A Leader’s Gifting

The Scriptures tell us that God gifts and equips each member of the body of Christ uniquely in order to contribute to maturity of the body and the mission of the Church. But how those gifts play out when coupled with our unique experiences, talents, interests and personality can radically shape not only where we lead but also how we lead.

Someone with the gift of teaching might speak, or they may find themselves impacting lives through the written word. A leader with the gift of administration might gravitate to leading teams or they may shine brighter by working through spreadsheets. Just as no two people are the same, no two leaders lead the same. As such, there may be no more important task for a leader than to understand his or her gifting in light of God’s invitation to lead.

3 Things to Consider as You Contemplate Your Gifting

Understanding how God has wired you to serve and lead in His church and in the workplace takes time, prayer, counsel and practice. But discovering your giftedness is only half of the journey. Learning how and where to exercise our gifts is equally a process – and one that demands patience and humility. To that end, here are a few principles to consider as you reflect on leveraging your giftedness in the Kingdom.

1. When It Comes to Your Giftedness, Be Honest with Yourself and Others.

When we try to step into an area in which we are not gifted we not only deprive the person in need of the care they deserve but we equally deprive a fellow member of the body who does have that gift of the joy of using it for the Kingdom. Too many Christians have been disillusioned and disappointed by well-intentioned leaders in the church who should have been honest and referred them to someone else who could have helped them more thoroughly with the problem they were facing. Be humble enough to point people to someone better than you!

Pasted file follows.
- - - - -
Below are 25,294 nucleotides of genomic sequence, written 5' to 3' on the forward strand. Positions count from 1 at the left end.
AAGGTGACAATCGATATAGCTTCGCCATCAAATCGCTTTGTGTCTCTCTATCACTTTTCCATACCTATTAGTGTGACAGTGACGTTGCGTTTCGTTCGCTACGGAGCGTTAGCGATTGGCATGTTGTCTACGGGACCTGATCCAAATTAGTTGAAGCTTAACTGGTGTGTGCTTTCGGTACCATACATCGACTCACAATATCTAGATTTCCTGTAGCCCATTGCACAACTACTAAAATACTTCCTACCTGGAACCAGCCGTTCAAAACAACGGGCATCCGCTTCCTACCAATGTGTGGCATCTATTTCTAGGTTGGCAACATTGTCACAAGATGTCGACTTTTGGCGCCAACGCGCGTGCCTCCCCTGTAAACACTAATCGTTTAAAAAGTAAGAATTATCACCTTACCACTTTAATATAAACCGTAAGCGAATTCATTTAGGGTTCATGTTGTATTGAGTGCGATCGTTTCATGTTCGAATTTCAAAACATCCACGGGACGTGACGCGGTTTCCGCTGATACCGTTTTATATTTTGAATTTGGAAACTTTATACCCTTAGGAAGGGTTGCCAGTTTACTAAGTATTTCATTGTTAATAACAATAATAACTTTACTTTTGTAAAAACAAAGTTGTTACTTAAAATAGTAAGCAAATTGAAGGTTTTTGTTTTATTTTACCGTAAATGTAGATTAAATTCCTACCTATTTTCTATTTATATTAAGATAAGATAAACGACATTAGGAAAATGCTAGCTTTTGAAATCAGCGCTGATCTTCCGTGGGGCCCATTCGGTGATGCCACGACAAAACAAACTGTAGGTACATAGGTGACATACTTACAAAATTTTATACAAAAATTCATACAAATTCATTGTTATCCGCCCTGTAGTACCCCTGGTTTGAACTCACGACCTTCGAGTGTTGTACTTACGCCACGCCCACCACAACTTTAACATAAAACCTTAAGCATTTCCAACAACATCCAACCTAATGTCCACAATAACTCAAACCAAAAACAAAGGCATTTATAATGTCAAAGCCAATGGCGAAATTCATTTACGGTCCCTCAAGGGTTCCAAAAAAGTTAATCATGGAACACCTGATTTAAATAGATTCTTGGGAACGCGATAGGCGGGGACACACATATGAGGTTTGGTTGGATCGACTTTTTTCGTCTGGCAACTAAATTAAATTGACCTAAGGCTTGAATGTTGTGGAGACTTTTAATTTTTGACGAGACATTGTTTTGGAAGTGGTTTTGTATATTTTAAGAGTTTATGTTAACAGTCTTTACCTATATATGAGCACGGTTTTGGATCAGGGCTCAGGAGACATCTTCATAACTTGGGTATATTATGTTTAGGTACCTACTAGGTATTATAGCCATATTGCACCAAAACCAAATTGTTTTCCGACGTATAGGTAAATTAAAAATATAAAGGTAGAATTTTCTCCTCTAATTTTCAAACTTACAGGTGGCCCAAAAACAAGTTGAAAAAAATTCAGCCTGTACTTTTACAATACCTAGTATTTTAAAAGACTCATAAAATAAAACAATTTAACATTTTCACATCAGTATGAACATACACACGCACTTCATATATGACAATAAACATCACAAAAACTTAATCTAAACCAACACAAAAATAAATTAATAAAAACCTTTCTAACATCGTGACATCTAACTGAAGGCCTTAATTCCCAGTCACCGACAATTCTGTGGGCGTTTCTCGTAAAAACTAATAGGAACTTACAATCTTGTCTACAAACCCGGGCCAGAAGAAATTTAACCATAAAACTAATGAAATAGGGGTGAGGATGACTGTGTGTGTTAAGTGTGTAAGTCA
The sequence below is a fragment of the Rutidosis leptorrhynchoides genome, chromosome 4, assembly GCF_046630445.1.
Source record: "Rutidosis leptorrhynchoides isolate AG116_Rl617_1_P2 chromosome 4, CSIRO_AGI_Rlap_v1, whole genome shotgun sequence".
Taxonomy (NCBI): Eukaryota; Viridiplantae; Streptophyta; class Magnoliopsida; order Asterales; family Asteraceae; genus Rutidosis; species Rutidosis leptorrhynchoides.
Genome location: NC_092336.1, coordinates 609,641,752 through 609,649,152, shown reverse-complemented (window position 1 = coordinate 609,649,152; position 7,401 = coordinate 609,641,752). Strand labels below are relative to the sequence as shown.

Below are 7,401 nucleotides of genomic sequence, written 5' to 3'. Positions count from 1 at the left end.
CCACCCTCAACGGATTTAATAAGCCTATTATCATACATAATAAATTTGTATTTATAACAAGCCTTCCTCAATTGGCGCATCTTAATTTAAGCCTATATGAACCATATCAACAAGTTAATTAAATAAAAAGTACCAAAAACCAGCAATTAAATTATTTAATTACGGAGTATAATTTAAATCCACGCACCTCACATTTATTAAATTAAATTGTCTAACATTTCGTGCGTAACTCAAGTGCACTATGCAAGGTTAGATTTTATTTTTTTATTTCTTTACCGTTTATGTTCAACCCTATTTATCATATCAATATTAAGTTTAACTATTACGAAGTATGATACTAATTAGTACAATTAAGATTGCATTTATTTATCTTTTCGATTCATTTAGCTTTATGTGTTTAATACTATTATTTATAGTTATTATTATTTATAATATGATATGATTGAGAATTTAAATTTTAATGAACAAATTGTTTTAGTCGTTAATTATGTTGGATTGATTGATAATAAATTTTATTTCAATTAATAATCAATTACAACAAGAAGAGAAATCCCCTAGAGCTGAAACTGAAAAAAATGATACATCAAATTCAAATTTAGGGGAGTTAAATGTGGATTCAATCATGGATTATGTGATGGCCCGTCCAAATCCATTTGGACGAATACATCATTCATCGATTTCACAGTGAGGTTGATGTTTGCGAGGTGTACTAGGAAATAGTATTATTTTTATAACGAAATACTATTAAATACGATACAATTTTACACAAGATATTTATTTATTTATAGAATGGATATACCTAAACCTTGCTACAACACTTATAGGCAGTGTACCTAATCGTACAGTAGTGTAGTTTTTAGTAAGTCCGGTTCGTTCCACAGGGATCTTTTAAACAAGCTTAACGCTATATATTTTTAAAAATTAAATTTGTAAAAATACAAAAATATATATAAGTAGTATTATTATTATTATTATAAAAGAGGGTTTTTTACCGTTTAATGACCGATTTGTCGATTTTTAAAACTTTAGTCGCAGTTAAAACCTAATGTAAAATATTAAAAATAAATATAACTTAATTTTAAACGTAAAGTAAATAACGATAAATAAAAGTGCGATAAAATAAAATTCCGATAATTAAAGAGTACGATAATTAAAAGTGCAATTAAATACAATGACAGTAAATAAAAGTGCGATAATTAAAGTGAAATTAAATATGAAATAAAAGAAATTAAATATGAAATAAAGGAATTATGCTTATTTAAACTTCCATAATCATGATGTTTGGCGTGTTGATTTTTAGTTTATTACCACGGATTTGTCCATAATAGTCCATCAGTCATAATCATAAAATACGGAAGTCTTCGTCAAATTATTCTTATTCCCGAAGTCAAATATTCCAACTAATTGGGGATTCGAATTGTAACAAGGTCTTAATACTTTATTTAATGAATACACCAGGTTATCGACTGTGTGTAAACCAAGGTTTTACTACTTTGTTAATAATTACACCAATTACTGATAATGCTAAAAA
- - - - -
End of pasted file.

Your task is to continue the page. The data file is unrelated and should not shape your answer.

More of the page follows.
2. Don’t Let the Need Define the Call.

There are infinitely more needs in the church than we can meet. Not only that, just because a need is brought to us does not mean that the need must be met by us. The example of Jethro and Moses (as well as the example of Jesus in Mark 1:37-38) reminds us that we must steward our gifts well and not allow the constant demands of ministry to distract us from accomplishing our individual call.

For me personally, I’m a shepherd – not a counselor. I love people immensely, but I lack the giftedness to help someone to work through their hurts and hangups. Knowing that changes how I operate: I can come alongside of someone to challenge and encourage them, but I cannot bear their burdens in that particular way. To do so would not only cause more harm than help, it would also steal someone else’s unique contribution to the body. I must not only know my place, I must stay in my own lane.

3. Steer Clear of Gift Envy and Gift Projection.

Pastor and author Larry Osborne warns of the twin pitfalls that trap many Christians when it comes to the spiritual gifts: in his words we must avoid the twin dangers of gift envy and gift projection.

Gift Envy is when we fall prey to the notion that another gift is greater than our own. Gift envy leads people to spend much of their time trying to be like someone they admire and respect instead of living into who God made them to be. In the words of Dr. Seuss, “Why fit in when you were born to stand out?”

Gift Projection is when we project a particular spiritual gift onto others, expecting them to be as passionate about a particular thing as we are (such as evangelism or serving the poor). When we judge others by the standard of our giftedness we can quickly become frustrated with the body of Christ, reflecting an attitude of pride instead of service.

So how has God wired you?  If this is a new concept to you or if you’ve never explored the spiritual gifts consider taking the free assessment at Spiritual Gifts Test. As a follow up, seek out someone that you know and trust who has had the opportunity to observe your leadership (think: work, church, small group, etc.) and ask them the following questions: